ADUs and JADUs
An accessory dwelling unit (ADU), also known as a "mother-in-law" or "granny flat,” are attached or detached residential dwelling units, on the same lot as an existing single-family dwelling unit which is zoned for single-family or multifamily use, that provides complete independent living facilities for one or more persons. This includes permanent provisions for living, sleeping, eating, cooking, and sanitation, all on the same parcel as the primary, single-family dwelling. An ADU can be an efficiency unit, as defined in Section 17958.1 of Health and Safety Code, or a manufactured home, as defined in Section 18007 of the Health and Safety Code.
A junior accessory dwelling unit (JADU) is a residential dwelling unit that is no more than 500 square feet in area, contained entirely within an existing single-family residence, and can have separate sanitation facilities from, or shared sanitation facilities with, the existing residence.
ADUs and JADUs provide housing opportunities within existing neighborhoods creating housing that is already connected to the local character and infrastructure. The additional units help diversify the market for renters while proving supplemental income for homeowners, and thus increasing affordability throughout Encinitas.
City ADU and JADU Ordinances
Revisions to the City’s ADU Ordinance were approved on March 14, 2018. The revisions provide reliefs from various development standards and make the permitting and construction process easier and more affordable. A second ordinance, also approved on March 14, 2018, allows for the creation of Junior Accessory Dwelling Units (JADU) within existing dwellings.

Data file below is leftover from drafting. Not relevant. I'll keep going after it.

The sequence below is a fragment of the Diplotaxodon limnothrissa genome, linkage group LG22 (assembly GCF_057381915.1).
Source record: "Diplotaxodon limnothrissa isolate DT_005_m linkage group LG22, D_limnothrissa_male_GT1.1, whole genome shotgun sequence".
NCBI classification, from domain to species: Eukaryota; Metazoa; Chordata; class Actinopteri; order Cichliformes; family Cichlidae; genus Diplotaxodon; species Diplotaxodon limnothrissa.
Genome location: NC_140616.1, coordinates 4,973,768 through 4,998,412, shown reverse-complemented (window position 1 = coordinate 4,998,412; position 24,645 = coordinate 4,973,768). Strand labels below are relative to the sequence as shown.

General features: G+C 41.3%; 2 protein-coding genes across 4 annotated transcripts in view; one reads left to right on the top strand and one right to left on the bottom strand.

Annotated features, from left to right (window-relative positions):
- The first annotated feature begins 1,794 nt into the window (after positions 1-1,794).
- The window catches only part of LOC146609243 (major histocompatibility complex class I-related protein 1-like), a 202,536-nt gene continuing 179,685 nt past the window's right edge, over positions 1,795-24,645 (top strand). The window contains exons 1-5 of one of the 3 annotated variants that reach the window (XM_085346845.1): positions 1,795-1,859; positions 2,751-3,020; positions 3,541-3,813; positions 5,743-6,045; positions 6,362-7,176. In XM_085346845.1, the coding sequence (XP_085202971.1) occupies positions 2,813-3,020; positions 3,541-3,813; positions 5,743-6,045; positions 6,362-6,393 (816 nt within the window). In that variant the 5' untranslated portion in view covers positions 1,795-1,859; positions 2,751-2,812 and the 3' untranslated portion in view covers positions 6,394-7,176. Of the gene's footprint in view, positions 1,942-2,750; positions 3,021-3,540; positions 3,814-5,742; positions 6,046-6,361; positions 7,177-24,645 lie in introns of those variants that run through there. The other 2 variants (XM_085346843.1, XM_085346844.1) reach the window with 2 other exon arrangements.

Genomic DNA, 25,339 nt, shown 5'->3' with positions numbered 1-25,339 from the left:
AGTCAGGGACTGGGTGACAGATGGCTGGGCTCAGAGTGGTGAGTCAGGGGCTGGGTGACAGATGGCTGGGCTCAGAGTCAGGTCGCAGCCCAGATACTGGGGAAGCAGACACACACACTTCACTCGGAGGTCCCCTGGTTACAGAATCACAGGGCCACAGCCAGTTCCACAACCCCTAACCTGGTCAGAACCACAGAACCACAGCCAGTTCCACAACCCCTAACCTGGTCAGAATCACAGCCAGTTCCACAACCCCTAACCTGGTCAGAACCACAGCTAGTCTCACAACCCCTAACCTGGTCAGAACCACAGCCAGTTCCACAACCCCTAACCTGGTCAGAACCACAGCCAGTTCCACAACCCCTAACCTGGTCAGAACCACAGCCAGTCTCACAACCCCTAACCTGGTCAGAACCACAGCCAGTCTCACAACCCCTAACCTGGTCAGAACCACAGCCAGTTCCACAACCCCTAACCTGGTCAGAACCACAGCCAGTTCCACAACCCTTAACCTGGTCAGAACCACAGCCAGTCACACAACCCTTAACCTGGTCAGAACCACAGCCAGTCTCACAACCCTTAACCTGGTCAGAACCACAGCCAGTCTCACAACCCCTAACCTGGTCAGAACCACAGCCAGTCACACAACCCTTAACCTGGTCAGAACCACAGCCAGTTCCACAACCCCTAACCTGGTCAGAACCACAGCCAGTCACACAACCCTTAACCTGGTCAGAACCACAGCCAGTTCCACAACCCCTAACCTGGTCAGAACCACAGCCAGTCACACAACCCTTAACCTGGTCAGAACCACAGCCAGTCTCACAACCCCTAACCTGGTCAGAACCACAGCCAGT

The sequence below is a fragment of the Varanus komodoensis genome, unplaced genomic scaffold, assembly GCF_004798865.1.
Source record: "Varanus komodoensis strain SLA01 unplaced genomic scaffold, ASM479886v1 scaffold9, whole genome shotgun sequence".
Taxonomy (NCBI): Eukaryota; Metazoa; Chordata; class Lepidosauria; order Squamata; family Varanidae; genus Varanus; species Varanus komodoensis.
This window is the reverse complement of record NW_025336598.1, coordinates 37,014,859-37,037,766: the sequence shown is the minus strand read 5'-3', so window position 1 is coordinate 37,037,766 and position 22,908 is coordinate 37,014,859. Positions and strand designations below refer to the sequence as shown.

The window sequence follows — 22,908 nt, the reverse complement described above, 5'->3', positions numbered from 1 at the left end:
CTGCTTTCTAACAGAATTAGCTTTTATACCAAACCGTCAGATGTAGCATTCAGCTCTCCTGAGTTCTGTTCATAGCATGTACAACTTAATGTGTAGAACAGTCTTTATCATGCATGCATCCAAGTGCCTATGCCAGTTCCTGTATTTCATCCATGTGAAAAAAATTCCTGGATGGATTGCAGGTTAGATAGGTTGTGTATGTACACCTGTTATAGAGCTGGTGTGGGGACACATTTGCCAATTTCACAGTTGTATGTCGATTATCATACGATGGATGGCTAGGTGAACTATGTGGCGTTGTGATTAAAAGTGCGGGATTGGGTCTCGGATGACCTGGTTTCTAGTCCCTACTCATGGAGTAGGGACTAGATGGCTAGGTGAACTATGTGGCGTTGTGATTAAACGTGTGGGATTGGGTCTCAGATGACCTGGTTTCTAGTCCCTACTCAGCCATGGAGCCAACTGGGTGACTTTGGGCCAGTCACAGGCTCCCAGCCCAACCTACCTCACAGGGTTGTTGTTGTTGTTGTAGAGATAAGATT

The ordinances were submitted to the California Coastal Commission for final certification on April 27, 2018. On September 14, 2018, the CCC approved the JADU Ordinance, and approved the ADU Ordinance, with modifications. The modifications, which standardized the language and reinforced environmental protections, were included in a follow-up ordinance, which was approved by City Council on October 24, 2018. That ordinance was submitted to the CCC and received final concurrence on December 13, 2018.
ADU Ordinance No. 2018-01
JADU Ordinance No. 2018-02
CCC Modifications Ordinance No. 2018-11
Changes in State Law
Updates to the State Law in 2017 initiated the City to draft the new ADU and JADU ordinances. Until the ordinances are certified by the California Coastal Commission, the City is operating under the provisions of the State Law. Visit the California Department of Housing and Community Development webpage for more information on ADUs and the new laws.
On September 30, 2018, SB 1226 was signed into law. This law confirms that a building official has the discretion to apply the building standards that were in effect at the time a residential unit was constructed, so that when a building permit for a residential unit does not exist, the official may make a determination of when the unit was constructed, and issue a retroactive building permit based on the standards of that determination.
This new law could be applied to units that are currently in the City’s Affordable Unit Policy (AUP). The City’s AUP program, which went into effect on January 1, 1996, provides amnesty to property owners of units that were constructed without permits. The units must be brought up to current building and fire codes and, in exchange, the unit is restricted at an affordable rent to very-low and low income households. This program was recently extended by City Council to June 16, 2021.